Response to Comments

Ensuring agencies have an effective civilian workforce to achieve their goals is one of the primary objectives of strategic human capital management in the Government. To meet this objective, agencies must have the necessary human resources tools to retain essential employees to perform mission-critical work. The retention incentive authority is one of several tools providing agencies substantial flexibility to pay additional compensation to help retain key employees.

We carefully considered the comments received on the circumstances proposed in the interim regulations under which agencies would be allowed to pay a retention incentive to an employee who would be likely to leave for a different position in the Federal service in the absence of an incentive. In determining whether to provide additional retention incentive flexibility, we must balance the workforce needs of a single agency with the workforce needs of other agencies. An employee providing valuable services to one agency also may possess the competencies that are valuable to another agency.

We also need to be cautious when establishing new flexibilities that have the potential to result in costly and inefficient interagency competition. We agree with several of the commenters who expressed concerns about controlling any increased retention incentive flexibility and possible bidding wars between agencies. The regulations must include the appropriate approval criteria, controls, and monitoring and reporting requirements to help ensure agencies continue to use the retention incentive authority judiciously and responsibly.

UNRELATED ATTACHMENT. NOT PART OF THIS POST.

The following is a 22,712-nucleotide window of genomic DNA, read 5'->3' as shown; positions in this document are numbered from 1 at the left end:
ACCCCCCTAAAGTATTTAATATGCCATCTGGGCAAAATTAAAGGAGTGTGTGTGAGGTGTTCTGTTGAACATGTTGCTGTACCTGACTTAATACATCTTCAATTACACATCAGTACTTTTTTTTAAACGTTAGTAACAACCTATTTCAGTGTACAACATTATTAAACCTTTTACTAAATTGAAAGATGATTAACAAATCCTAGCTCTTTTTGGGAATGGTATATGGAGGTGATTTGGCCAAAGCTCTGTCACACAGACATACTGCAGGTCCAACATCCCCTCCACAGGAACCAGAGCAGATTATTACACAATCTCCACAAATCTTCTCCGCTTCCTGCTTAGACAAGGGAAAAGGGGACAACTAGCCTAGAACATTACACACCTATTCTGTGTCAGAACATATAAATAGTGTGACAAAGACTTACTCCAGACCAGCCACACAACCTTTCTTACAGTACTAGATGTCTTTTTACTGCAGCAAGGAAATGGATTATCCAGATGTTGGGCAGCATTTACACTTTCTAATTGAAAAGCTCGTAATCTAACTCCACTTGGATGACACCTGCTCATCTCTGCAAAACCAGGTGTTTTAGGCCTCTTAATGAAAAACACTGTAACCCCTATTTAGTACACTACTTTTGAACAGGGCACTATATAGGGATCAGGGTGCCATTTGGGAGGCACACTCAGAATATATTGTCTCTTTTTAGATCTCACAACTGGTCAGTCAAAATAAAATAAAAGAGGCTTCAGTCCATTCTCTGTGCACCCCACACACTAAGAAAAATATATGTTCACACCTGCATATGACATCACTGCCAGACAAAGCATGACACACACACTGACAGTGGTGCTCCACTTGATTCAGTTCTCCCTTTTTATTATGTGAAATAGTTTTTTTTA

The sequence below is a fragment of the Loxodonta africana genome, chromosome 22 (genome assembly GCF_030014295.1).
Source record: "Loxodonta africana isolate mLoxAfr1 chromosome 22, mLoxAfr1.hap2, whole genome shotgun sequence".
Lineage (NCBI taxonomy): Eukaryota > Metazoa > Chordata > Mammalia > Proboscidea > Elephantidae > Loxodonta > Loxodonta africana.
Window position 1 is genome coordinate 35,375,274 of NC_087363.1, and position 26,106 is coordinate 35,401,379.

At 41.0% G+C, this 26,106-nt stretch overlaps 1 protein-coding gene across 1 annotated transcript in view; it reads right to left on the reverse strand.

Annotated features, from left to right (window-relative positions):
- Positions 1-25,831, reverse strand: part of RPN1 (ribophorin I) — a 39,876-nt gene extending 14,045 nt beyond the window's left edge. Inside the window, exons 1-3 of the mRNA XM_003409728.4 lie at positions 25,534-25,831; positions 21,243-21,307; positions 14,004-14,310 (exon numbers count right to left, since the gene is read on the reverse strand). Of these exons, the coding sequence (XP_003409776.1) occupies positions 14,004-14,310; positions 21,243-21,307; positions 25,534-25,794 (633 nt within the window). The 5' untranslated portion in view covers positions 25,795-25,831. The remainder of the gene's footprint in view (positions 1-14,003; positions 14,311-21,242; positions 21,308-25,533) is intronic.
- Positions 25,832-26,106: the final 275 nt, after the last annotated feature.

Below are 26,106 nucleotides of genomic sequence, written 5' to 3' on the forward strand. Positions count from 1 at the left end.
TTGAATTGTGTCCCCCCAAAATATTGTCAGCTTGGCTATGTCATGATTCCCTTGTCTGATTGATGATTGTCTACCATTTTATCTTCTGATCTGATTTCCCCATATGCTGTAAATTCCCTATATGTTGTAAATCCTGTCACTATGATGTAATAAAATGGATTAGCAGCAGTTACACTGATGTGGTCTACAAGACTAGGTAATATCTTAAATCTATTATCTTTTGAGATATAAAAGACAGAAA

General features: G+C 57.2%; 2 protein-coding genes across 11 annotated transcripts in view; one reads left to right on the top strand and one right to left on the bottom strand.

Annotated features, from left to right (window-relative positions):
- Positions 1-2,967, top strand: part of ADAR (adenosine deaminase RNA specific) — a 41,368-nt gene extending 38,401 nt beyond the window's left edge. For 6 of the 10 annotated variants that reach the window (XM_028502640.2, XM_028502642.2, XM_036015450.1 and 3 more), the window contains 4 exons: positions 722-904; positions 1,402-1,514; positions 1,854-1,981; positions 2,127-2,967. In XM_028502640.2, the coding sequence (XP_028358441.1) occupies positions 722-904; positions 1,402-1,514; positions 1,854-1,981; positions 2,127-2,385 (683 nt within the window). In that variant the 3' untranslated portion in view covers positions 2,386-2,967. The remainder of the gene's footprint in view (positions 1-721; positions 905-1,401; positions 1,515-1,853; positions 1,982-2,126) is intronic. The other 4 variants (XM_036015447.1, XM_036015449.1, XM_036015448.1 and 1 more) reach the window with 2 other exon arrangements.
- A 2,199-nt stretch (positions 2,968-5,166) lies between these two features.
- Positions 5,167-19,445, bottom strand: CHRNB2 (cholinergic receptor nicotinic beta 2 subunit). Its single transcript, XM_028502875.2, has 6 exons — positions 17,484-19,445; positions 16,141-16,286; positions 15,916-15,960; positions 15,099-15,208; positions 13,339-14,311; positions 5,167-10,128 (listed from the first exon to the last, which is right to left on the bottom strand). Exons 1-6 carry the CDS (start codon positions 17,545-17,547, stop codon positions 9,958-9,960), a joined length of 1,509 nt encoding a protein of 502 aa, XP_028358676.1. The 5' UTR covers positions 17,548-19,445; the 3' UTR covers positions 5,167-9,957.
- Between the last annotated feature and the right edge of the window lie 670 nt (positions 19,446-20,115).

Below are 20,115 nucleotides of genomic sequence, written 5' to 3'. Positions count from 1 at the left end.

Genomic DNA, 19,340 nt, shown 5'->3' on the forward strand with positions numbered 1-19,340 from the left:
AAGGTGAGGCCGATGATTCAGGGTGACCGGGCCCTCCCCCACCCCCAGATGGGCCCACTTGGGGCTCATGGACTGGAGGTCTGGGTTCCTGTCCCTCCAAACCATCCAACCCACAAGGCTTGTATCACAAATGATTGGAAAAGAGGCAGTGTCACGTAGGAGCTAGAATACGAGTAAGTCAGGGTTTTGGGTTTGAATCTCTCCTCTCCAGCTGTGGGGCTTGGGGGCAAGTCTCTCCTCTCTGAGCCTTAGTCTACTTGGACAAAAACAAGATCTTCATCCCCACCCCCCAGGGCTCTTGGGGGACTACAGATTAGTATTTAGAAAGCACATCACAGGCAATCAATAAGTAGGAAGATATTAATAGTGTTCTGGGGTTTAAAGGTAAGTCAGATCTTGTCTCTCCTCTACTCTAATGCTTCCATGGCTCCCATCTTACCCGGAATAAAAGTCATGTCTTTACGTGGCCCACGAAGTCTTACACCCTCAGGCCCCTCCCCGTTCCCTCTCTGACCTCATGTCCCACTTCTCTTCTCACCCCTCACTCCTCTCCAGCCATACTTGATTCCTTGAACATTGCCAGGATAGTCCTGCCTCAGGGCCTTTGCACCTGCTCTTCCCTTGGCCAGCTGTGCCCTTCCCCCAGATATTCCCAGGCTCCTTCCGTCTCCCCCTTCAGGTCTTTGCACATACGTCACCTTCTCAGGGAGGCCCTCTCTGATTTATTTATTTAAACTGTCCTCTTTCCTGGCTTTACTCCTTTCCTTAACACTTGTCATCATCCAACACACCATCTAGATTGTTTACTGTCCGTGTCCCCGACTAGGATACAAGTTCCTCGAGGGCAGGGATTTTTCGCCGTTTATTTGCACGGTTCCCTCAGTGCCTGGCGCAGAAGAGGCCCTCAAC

In light of these concerns and the issues identified by commenters, we have not amended the regulations to establish a broad authority to pay a retention incentive to an employee who would be likely to leave for a different position in the Federal service in the absence of the incentive. We understand interagency compensation already exists and some agencies are disadvantaged because other agencies have the flexibility to pay higher salaries. However, we must balance single agency needs against the Governmentwide interest of avoiding costly and inefficient interagency competition.